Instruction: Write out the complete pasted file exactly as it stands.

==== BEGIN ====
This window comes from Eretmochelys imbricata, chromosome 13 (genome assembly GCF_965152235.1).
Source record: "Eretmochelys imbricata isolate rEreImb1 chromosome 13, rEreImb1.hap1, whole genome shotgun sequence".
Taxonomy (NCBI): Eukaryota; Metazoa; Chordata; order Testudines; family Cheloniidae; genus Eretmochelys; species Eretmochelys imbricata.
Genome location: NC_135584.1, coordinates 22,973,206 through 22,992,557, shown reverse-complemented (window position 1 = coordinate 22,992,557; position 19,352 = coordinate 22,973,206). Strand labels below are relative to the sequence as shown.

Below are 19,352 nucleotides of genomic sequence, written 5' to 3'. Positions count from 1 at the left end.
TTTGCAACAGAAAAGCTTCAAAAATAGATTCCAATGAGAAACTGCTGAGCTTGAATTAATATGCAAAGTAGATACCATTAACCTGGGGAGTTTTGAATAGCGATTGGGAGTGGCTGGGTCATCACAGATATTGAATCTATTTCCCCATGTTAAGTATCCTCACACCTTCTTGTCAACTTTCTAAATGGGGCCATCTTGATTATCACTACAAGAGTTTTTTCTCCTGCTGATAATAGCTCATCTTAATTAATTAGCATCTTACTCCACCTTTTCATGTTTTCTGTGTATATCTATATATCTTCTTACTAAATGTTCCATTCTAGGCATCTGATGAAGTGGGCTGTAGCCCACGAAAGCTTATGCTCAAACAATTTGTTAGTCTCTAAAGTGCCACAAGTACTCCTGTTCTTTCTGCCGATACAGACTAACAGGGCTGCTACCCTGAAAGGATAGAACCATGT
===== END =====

This window comes from Eretmochelys imbricata, chromosome 13 (genome assembly GCF_965152235.1).
Source record: "Eretmochelys imbricata isolate rEreImb1 chromosome 13, rEreImb1.hap1, whole genome shotgun sequence".
Taxonomy (NCBI): Eukaryota; Metazoa; Chordata; order Testudines; family Cheloniidae; genus Eretmochelys; species Eretmochelys imbricata.
Genome location: NC_135584.1, coordinates 22,973,206 through 22,992,557, shown reverse-complemented (window position 1 = coordinate 22,992,557; position 19,352 = coordinate 22,973,206). Strand labels below are relative to the sequence as shown.

Below are 19,352 nucleotides of genomic sequence, written 5' to 3'. Positions count from 1 at the left end.
TTTGCAACAGAAAAGCTTCAAAAATAGATTCCAATGAGAAACTGCTGAGCTTGAATTAATATGCAAAGTAGATACCATTAACCTGGGGAGTTTTGAATAGCGATTGGGAGTGGCTGGGTCATCACAGATATTGAATCTATTTCCCCATGTTAAGTATCCTCACACCTTCTTGTCAACTTTCTAAATGGGGCCATCTTGATTATCACTACAAGAGTTTTTTCTCCTGCTGATAATAGCTCATCTTAATTAATTAGCATCTTACTCCACCTTTTCATGTTTTCTGTGTATATCTATATATCTTCTTACTAAATGTTCCATTCTAGGCATCTGATGAAGTGGGCTGTAGCCCACGAAAGCTTATGCTCAAACAATTTGTTAGTCTCTAAAGTGCCACAAGTACTCCTGTTCTTTCTGCCGATACAGACTAACAGGGCTGCTACCCTGAAAGGATAGAACCATGT